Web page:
‘I think the best way I can sustain everything is to have mental breaks during the day. A good coffee break, sitting down for lunch, Instagram breaks’ Stephanie says. ‘Also, once every couple of weeks I’ll try to have a mid-week day off – or at least half a day. This is spent in coffee shops and catching up with people I don’t get to see on weekends. My studio pretty much always needs a sort out, so I do that as well.’

Stephanie’s Extraordinary Routine

6.30Usually I’m up between 6.30am and 7.00am, but I’m really not a morning person. Right now I’m waking up early out of necessity, because I’ve been so busy, but I remember a time six months ago I was getting out of bed later!

7.00A typical breakfast is avocado on toast, and sometimes I boil an egg. That said, I am notorious for forgetting breakfast, so I will often go to my coffee shop across from the studio and get a coffee and a croissant. My eating habits are terrible, and I need to be more mindful of my health because I’m trying to cram so much into a day.

8.00I take a long time to do things in the morning. But I try not to rush. A couple of times a week I try to get coffee with my partner before work, but often I have a lot of packing and unpacking to do after shoots.

8.30I try to start shoot days at 8.30am, so I have time to unload everything and set out all my props before the photographer arrives. If I’m doing any special preparation or painting, I’ll arrive a bit earlier, and it can also depend if the shoot is in a studio or on a location in the country.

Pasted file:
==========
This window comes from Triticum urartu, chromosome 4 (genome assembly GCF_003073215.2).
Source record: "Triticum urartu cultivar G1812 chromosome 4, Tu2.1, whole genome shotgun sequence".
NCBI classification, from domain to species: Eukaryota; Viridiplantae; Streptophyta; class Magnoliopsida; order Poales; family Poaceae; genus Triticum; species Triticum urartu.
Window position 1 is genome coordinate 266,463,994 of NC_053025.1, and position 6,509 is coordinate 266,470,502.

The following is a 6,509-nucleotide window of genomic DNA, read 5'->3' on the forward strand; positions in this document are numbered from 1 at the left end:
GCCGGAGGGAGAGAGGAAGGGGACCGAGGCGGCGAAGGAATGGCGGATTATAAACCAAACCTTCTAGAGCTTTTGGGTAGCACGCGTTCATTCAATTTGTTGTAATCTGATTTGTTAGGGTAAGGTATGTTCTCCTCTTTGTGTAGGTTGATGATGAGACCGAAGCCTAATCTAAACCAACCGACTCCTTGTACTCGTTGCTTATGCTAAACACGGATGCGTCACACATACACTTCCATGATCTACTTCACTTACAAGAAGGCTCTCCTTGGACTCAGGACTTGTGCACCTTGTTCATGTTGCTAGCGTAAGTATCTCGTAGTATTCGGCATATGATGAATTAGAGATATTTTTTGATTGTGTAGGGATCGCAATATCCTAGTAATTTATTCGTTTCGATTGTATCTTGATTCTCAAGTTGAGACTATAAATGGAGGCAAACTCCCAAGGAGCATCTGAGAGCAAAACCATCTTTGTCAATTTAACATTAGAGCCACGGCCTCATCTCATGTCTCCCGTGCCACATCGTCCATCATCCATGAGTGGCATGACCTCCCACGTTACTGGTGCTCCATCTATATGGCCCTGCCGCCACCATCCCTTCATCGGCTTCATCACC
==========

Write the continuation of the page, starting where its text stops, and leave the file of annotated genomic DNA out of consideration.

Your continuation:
For every day of shooting there are about three days of preparation. You think you can fit heaps into each week, but even if two shoots are back to back, that can be really crazy – my mind has to be split between the two. That’s when my assistant comes in, but it’s also why I often work late.

8.50If I am having a day in my studio, I like to be there by 9.00am. My studio is a 10 minute drive from home. I have my desk set up with my favourite things, and always have good music on.

If it’s a sourcing day, most shops don’t open until 10.00am, so I usually do admin first thing in the morning from home. I won’t get my computer out, I’ll answer emails from my phone. The best thing with sourcing is I often bump into people, and it’s so lovely to have an unexpected social moment on a busy working day.

Typically, I’ll spend between one and three full days sourcing for a shoot, depending on the brief. If I have a shoot say on a Wednesday, I’ll spend half of Monday morning doing admin, mood boards, talking to clients, talking to my agent and then I’ll do half a day sourcing. Then the Tuesday will be an entire day of sourcing and we are on set the following day.